Vegans Marching for Climate Change Action

iMatter March

We joined the “iMatter” youth-led march for climate change action yesterday, shortly after it left Cuernavaca Park in Denver. There were several hundred people who marched up 15th Street to Civic Center Park. We had our “Go Vegan” signs, and weren’t quite sure where we would fit in, but finally joined the march just in front of the Greenpeace contingent, which looked like the most animal-friendly bunch.

We quickly overcame our fear about being out of place as vegans. During the march, Kate found another vegan from Boulder whom we both knew. In addition, two of the Greenpeace people (whom we had never seen before in our lives) approached us and thanked us for showing up with our signs. One of them had been a vegan for 30 years, another for 10. Today, I got a call from another vegan who had seen us, but with whom we hadn’t connected. So there were at least six vegans there! It was great to be able to find like-minded people so easily.

iRefuse burgers

A number of signs reflecting the “iMatter” theme were found throughout the march. There was “iReduce,” “iRecycle,” and others. One I especially noticed was “iRefuse,” together with a picture of a hamburger on a bun. That was a sentiment we felt we could get behind! Alec Loorz, one of the founders of iMatter, called for a compassionate revolution which we wildly applauded. (Alec founded “Kids vs Global Warming” when he was 12 and is still working hard leading the youth on this issue.)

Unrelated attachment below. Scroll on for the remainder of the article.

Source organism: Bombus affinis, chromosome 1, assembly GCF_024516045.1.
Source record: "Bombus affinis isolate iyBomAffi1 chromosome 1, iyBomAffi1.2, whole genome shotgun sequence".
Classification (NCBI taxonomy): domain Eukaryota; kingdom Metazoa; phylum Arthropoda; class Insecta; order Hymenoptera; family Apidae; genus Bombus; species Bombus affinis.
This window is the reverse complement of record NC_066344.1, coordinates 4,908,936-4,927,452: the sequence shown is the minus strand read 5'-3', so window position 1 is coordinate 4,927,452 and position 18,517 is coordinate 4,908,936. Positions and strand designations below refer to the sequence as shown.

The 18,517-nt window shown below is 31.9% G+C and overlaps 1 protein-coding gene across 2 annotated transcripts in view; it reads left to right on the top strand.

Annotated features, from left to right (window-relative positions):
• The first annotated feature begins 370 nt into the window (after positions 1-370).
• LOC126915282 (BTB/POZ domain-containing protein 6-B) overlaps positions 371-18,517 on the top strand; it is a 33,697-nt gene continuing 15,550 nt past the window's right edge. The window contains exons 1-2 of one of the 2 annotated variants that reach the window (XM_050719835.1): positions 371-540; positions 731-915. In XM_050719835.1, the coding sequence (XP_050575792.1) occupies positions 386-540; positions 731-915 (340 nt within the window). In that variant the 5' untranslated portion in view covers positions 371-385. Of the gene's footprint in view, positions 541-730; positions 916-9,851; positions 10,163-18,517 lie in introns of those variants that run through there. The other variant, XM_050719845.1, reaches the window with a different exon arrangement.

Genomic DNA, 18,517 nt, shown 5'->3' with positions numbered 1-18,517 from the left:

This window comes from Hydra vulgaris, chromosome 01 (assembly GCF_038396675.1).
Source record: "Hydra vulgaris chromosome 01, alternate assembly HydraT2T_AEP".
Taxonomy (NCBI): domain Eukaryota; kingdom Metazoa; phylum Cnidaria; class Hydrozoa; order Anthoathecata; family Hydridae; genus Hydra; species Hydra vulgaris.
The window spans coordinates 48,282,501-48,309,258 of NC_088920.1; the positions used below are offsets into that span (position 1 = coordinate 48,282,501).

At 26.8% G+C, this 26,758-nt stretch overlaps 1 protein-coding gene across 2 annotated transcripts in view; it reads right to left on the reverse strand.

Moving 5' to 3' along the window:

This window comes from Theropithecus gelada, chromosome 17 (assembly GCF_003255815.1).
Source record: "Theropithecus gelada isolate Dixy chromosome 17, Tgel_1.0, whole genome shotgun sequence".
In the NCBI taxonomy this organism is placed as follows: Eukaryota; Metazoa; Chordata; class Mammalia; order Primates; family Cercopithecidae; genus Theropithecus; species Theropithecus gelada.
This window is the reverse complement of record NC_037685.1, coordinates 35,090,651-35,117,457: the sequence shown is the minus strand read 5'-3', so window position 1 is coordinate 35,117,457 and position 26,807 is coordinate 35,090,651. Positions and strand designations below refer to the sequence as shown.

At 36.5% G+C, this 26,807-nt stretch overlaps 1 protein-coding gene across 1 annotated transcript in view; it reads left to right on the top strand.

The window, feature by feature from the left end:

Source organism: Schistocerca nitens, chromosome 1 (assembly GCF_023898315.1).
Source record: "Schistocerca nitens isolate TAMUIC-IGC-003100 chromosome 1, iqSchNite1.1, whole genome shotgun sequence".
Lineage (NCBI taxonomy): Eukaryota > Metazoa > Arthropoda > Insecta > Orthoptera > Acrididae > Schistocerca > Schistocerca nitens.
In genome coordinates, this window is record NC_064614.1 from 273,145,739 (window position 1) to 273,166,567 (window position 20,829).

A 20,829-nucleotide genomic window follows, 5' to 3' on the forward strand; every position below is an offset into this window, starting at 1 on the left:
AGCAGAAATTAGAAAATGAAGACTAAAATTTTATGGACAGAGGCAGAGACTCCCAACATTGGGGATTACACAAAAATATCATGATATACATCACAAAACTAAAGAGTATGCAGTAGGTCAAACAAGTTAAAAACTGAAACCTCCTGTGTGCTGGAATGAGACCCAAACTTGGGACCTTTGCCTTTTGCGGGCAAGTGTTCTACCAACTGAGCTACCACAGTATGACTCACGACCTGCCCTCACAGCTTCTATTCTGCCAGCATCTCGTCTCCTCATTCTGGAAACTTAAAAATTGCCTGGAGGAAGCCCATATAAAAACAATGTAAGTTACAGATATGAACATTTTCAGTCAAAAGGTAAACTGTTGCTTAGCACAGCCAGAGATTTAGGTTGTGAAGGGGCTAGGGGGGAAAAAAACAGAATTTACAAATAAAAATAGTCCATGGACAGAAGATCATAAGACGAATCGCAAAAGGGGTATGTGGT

It’s important that vegans become involved in the environmental movement. If we as vegans don’t start talking about the environment, no one is going to even be listening to us when we talk about anything else. Livestock agriculture is responsible for at least 18% of all greenhouse gas emissions (according to the FAO), or it could be more like 51% (according to a WorldWatch article). Over 90% of the biomass of all the mammals on the planet are humans and their livestock — leaving less than 10% of the biomass for all the wild mammals such as elephants, giraffes, lions, tigers, raccoons, squirrels, and deer.

Climate change, peak oil, and financial collapse are all related. Food prices are an almost exact mirror of oil prices; our industrialized food system is heavily dependent on fossil fuels. We could do without a lot of what fossil fuels have brought about — our consumer lifestyle, with TVs, cars, and the like. But without food, life isn’t possible. Today, our industrialized, meat-oriented food system heavily depends on fossil fuels, something of which most people are only dimly aware. When the environmental movement realizes that we have to move towards veganism if we’re really going to fight the environmental disaster, we’ll know that they’re serious.

If you missed this march, you can relax. There will be more. Get involved, vegans! This is your issue.

 

This entry was posted in Climate change, Ecological Economics, Urban Life, Vegetarianism / Veganism. Bookmark the permalink.

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